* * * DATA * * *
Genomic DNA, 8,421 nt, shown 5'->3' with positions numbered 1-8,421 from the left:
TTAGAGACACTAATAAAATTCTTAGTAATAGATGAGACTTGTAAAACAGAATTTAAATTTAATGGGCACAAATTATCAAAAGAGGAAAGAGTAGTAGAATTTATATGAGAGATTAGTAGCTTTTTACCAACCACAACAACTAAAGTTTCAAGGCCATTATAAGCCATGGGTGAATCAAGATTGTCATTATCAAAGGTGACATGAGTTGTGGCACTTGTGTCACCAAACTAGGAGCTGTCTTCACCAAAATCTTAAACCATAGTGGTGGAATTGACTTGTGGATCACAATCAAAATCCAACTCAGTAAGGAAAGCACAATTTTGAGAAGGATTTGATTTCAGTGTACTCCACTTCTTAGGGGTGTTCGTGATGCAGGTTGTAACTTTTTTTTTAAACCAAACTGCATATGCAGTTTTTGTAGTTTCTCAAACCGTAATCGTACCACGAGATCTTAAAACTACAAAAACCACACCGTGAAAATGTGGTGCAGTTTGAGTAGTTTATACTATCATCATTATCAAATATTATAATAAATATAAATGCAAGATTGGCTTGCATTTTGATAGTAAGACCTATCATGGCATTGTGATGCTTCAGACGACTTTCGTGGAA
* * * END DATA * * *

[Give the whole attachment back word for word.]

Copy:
Genomic DNA, 8,421 nt, shown 5'->3' with positions numbered 1-8,421 from the left:
TTAGAGACACTAATAAAATTCTTAGTAATAGATGAGACTTGTAAAACAGAATTTAAATTTAATGGGCACAAATTATCAAAAGAGGAAAGAGTAGTAGAATTTATATGAGAGATTAGTAGCTTTTTACCAACCACAACAACTAAAGTTTCAAGGCCATTATAAGCCATGGGTGAATCAAGATTGTCATTATCAAAGGTGACATGAGTTGTGGCACTTGTGTCACCAAACTAGGAGCTGTCTTCACCAAAATCTTAAACCATAGTGGTGGAATTGACTTGTGGATCACAATCAAAATCCAACTCAGTAAGGAAAGCACAATTTTGAGAAGGATTTGATTTCAGTGTACTCCACTTCTTAGGGGTGTTCGTGATGCAGGTTGTAACTTTTTTTTTAAACCAAACTGCATATGCAGTTTTTGTAGTTTCTCAAACCGTAATCGTACCACGAGATCTTAAAACTACAAAAACCACACCGTGAAAATGTGGTGCAGTTTGAGTAGTTTATACTATCATCATTATCAAATATTATAATAAATATAAATGCAAGATTGGCTTGCATTTTGATAGTAAGACCTATCATGGCATTGTGATGCTTCAGACGACTTTCGTGGAA